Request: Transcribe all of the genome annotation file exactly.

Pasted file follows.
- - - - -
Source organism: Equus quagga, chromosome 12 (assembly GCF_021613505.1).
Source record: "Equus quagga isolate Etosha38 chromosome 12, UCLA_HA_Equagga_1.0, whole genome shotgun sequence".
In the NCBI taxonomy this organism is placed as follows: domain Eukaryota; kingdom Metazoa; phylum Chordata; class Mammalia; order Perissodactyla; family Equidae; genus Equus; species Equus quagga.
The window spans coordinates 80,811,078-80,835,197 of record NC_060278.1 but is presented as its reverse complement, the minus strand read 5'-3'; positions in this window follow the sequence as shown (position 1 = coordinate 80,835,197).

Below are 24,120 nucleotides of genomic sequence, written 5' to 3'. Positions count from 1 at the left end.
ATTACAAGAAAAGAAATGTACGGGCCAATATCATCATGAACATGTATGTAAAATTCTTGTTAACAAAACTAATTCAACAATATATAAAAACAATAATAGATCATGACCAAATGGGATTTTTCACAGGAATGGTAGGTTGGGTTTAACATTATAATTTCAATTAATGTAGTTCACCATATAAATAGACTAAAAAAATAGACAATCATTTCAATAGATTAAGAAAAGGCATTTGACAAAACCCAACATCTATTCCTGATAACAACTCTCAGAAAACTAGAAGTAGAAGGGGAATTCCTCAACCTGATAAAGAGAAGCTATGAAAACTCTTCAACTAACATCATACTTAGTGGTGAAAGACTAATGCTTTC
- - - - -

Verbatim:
Source organism: Equus quagga, chromosome 12 (assembly GCF_021613505.1).
Source record: "Equus quagga isolate Etosha38 chromosome 12, UCLA_HA_Equagga_1.0, whole genome shotgun sequence".
In the NCBI taxonomy this organism is placed as follows: domain Eukaryota; kingdom Metazoa; phylum Chordata; class Mammalia; order Perissodactyla; family Equidae; genus Equus; species Equus quagga.
The window spans coordinates 80,811,078-80,835,197 of record NC_060278.1 but is presented as its reverse complement, the minus strand read 5'-3'; positions in this window follow the sequence as shown (position 1 = coordinate 80,835,197).

Below are 24,120 nucleotides of genomic sequence, written 5' to 3'. Positions count from 1 at the left end.
ATTACAAGAAAAGAAATGTACGGGCCAATATCATCATGAACATGTATGTAAAATTCTTGTTAACAAAACTAATTCAACAATATATAAAAACAATAATAGATCATGACCAAATGGGATTTTTCACAGGAATGGTAGGTTGGGTTTAACATTATAATTTCAATTAATGTAGTTCACCATATAAATAGACTAAAAAAATAGACAATCATTTCAATAGATTAAGAAAAGGCATTTGACAAAACCCAACATCTATTCCTGATAACAACTCTCAGAAAACTAGAAGTAGAAGGGGAATTCCTCAACCTGATAAAGAGAAGCTATGAAAACTCTTCAACTAACATCATACTTAGTGGTGAAAGACTAATGCTTTC